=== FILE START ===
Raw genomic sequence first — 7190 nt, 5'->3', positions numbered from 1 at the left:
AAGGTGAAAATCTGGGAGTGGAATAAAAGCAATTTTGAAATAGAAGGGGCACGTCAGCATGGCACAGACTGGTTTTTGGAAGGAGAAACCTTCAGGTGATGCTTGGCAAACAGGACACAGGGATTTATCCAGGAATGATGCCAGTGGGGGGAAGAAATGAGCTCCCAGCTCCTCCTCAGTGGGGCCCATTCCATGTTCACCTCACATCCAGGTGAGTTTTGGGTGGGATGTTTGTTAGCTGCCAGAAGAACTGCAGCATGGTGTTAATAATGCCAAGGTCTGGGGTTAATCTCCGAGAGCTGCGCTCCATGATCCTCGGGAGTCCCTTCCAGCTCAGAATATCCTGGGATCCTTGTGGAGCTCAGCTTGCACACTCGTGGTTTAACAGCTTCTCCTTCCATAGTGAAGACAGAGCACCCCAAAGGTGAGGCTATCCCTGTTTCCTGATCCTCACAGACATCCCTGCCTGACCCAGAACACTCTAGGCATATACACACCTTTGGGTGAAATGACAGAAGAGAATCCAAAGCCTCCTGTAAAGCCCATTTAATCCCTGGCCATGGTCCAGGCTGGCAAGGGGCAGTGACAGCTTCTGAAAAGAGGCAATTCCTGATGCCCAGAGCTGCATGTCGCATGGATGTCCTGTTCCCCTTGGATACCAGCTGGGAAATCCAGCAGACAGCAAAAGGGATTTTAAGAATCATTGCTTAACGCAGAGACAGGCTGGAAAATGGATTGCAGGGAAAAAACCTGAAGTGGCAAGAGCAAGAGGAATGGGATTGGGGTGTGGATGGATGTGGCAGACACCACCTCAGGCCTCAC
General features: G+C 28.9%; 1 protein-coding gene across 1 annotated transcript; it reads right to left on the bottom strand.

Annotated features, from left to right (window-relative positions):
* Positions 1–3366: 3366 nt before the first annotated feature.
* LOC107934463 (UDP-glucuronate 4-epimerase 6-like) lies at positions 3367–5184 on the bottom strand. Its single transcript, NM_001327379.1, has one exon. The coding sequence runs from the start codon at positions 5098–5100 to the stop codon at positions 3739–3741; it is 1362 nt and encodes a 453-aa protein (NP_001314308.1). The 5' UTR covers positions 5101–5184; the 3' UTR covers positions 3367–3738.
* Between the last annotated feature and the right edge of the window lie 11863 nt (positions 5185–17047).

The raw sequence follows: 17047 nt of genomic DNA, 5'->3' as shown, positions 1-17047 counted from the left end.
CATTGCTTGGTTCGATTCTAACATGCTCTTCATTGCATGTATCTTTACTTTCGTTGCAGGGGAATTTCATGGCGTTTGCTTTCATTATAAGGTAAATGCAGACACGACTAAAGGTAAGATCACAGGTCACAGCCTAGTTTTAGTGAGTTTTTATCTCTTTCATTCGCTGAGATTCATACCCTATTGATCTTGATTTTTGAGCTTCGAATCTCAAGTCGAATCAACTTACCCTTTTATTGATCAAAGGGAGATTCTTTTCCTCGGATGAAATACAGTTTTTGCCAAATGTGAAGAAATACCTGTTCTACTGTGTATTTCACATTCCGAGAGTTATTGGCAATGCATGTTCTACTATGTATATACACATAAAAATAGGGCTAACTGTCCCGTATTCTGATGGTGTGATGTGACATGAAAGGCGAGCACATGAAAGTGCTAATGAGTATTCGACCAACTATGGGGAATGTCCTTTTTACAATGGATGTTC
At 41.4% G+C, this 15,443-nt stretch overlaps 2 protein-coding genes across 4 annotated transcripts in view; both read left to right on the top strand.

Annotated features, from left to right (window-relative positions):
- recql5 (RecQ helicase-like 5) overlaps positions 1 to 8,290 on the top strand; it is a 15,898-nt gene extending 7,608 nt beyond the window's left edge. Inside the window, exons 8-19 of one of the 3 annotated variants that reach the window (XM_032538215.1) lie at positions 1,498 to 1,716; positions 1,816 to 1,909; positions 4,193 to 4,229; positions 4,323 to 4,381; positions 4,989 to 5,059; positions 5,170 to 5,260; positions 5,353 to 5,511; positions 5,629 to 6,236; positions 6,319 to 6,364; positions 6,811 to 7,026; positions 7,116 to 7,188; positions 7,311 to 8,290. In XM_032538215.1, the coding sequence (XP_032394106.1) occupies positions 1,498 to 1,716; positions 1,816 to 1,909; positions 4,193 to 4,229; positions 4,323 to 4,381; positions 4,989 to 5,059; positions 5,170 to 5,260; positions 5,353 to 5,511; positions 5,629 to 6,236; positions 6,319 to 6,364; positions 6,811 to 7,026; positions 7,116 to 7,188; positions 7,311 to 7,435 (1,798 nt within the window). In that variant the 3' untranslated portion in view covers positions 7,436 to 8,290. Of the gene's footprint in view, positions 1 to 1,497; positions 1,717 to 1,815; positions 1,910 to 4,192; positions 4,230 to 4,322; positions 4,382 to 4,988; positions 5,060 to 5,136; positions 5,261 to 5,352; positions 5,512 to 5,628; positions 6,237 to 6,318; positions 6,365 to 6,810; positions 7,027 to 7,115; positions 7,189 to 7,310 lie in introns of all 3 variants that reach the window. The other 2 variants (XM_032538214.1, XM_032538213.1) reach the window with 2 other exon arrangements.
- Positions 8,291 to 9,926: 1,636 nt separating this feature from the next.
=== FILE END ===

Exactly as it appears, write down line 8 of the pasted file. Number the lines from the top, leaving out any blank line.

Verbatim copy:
The raw sequence follows: 17047 nt of genomic DNA, 5'->3' as shown, positions 1-17047 counted from the left end.